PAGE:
I want to clarify a recent post I wrote about Boston’s green building legislation, which now applies to public and private development of more than 50,000 square feet, that was erroneous (in part from a confusing article along with some poor research on the part of yours truly- my apologies).
Titled “Green Buildings,” Article 37 was inserted into Boston’s building code back on January 10th. Section 37-5 details exactly how a project will be evaluated, stating that
Any Applicant subject to the provisions of this article shall provide to the Boston Redevelopment Authority a completed LEED scorecard, including any Boston Green Credits that the Proposed Project will achieve. The Applicant shall demonstrate that the Proposed Project will meet the requirements of this article with appropriate supporting documentation and by certification from a LEED Accredited Professional and/or other expert recognized by the Boston Redevelopment Authority. . . . Within five (5) days of its receipt of a completed LEED submission, the Boston Redevelopment Authority shall transmit a copy of the submission to Boston Interagency Green Building Committee.
The Boston Interagency Green Building Committee is described in Section 37-2.3 as “an interdisciplinary committee consisting of at least one (1), but not more than two (2) representatives of city agencies including but not limited to, the Boston Redevelopment Authority, the Boston Environment Department, the Boston Transportation Department, the Inspectional Services Department and the Mayor’s Office.” The purpose of the BIGBC will be to “advise the Boston Redevelopment Authority on [a] Proposed Project’s compliance with the provisions of this article.” Projects will thus not be obligated to wait on certification coming down from USGBC in order to comply with the new building code requirements.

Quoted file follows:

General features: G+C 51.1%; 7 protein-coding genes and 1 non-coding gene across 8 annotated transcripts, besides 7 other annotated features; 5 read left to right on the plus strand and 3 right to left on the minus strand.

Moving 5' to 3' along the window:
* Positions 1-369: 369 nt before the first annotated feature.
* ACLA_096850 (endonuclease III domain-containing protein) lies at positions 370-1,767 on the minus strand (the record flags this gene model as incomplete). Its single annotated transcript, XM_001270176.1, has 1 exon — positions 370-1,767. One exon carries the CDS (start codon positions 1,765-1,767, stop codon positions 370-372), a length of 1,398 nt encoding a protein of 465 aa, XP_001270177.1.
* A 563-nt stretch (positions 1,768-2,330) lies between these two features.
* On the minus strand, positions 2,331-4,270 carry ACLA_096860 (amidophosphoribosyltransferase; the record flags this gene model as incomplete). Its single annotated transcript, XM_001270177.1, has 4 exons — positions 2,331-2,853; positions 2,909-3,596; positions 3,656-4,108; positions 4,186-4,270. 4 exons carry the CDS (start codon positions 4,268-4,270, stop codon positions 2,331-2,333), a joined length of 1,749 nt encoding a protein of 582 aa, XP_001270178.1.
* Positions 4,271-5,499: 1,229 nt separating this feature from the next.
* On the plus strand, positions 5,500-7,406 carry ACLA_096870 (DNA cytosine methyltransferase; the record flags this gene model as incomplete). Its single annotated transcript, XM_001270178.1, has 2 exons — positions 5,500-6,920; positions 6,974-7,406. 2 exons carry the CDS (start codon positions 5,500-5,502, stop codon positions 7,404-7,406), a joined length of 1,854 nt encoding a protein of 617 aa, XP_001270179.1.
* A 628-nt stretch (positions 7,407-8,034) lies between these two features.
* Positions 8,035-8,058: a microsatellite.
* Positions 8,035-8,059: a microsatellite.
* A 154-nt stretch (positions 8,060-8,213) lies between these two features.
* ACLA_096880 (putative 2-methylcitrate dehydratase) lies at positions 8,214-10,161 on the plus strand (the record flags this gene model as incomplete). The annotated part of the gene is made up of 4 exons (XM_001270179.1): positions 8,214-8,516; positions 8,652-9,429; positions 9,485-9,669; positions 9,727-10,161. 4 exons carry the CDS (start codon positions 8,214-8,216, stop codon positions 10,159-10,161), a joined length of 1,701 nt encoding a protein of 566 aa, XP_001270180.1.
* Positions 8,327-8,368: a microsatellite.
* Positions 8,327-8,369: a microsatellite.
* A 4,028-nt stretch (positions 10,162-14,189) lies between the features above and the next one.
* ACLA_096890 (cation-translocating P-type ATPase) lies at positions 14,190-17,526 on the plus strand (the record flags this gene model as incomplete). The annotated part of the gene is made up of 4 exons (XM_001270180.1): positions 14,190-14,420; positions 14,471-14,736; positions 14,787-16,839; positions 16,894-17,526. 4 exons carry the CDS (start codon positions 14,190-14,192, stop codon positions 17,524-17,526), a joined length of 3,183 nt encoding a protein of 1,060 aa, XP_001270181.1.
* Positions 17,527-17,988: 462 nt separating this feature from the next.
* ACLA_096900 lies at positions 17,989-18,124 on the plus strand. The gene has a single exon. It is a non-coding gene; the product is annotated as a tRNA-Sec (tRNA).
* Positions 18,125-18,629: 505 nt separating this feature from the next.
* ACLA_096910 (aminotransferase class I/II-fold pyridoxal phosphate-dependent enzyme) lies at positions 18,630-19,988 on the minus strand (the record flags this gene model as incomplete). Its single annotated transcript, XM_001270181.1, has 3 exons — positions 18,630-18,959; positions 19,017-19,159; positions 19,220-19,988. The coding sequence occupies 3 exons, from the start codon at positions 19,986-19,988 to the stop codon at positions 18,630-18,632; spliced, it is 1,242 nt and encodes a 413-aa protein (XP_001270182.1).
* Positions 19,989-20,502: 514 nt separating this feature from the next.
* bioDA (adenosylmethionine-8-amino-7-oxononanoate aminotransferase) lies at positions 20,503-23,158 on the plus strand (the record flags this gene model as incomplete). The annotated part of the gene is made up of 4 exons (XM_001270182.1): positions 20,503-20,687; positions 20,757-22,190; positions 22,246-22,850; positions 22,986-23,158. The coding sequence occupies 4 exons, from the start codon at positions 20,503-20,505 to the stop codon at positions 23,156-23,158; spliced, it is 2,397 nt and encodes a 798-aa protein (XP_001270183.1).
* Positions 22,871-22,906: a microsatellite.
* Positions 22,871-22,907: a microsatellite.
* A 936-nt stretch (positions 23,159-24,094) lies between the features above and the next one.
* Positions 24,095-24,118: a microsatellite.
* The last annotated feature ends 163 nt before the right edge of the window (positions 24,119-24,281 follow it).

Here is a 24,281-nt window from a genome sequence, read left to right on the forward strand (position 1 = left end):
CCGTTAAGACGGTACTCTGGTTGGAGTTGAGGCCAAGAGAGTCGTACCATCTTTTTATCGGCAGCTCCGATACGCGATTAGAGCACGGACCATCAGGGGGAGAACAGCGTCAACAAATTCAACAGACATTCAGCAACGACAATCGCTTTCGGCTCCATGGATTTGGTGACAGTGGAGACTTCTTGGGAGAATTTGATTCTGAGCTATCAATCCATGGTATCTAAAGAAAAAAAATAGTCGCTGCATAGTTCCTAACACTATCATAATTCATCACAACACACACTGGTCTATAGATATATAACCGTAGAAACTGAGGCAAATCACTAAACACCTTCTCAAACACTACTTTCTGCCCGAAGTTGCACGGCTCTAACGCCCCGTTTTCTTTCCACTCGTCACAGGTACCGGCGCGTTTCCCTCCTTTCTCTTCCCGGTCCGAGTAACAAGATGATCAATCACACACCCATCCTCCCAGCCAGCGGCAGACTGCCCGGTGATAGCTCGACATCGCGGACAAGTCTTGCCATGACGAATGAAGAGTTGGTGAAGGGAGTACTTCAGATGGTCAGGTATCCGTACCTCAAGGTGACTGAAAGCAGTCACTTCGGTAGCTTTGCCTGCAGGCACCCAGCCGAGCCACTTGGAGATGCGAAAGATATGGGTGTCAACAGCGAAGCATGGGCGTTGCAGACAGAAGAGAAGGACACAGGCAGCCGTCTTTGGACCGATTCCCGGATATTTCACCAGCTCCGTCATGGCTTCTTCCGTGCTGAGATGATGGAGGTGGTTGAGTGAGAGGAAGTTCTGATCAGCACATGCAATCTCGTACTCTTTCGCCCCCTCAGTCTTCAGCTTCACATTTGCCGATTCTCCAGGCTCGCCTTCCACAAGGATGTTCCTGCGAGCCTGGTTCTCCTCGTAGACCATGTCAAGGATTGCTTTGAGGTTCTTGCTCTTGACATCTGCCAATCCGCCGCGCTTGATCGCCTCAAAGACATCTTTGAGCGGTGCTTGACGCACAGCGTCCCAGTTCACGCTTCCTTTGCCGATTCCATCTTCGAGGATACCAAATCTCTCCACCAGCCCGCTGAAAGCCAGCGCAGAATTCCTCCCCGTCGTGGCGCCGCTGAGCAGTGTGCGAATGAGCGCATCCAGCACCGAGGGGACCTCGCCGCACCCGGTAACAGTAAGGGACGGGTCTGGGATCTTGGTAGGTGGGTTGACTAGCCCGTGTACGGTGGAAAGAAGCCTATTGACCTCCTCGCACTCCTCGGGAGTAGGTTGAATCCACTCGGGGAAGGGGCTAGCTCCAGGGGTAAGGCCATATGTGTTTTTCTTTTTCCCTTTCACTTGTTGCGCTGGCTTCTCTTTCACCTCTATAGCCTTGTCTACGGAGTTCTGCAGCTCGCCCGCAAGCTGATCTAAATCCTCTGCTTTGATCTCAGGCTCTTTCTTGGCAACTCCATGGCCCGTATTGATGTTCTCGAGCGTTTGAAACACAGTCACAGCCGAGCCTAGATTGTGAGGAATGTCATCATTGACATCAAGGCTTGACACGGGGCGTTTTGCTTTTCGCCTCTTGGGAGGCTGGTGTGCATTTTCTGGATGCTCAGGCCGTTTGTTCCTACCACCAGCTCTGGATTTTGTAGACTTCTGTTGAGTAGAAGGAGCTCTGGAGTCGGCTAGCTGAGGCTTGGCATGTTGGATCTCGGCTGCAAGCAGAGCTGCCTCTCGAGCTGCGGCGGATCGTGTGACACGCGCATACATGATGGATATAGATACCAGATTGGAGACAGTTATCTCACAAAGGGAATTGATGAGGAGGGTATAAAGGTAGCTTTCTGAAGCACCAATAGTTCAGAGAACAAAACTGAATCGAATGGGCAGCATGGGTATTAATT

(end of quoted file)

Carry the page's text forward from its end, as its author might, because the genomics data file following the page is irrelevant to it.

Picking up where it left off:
Language in section 37-4 incorporates LEED into Boston’s building code by requiring that a project must reach a LEED Certified level (26 of 69 credits under LEED for New Construction) “under the most appropriate LEED building rating system” (i.e., Core and Shell, Commercial Interiors, etc.). However, up to four of those twenty-six credits may be obtained from the “Boston Green Building Credits,” identified in Appendix A of Article 37 as Modern Grid, Historic Preservation, Groundwater Recharge, and Modern Mobility, created to “make sure LEED values match Boston values,” according to John Dalzell, an architect at the Boston Redevelopment Authority.
I hope this post clarifies what’s going on in Boston- it’s certainly a very positive program and encouraging from a LEED creep point of view to see the BIGBC certifying projects under LEED independently without waiting on any sort of blessing from USGBC. It will certainly be interesting to see how private development reacts to Article 37- one developer is quoted by the CoStar Group as wondering whether the legislation will pressure companies to look elsewhere for office space, particulary if “the economy shifts or their business model changes.” CoStar also notes that although cities like Boston and D.C. should be able to withstand the rent premium that green building implicates, “as the first large city to implement blanket standards, one luxury Boston does not have is the ability to look at programs in similarly sized cities for ideas and tactics.”
- Article 37 (City of Boston)
- Green Scene: Major Cities Spurring Private Development To Go Green (CoStar Group)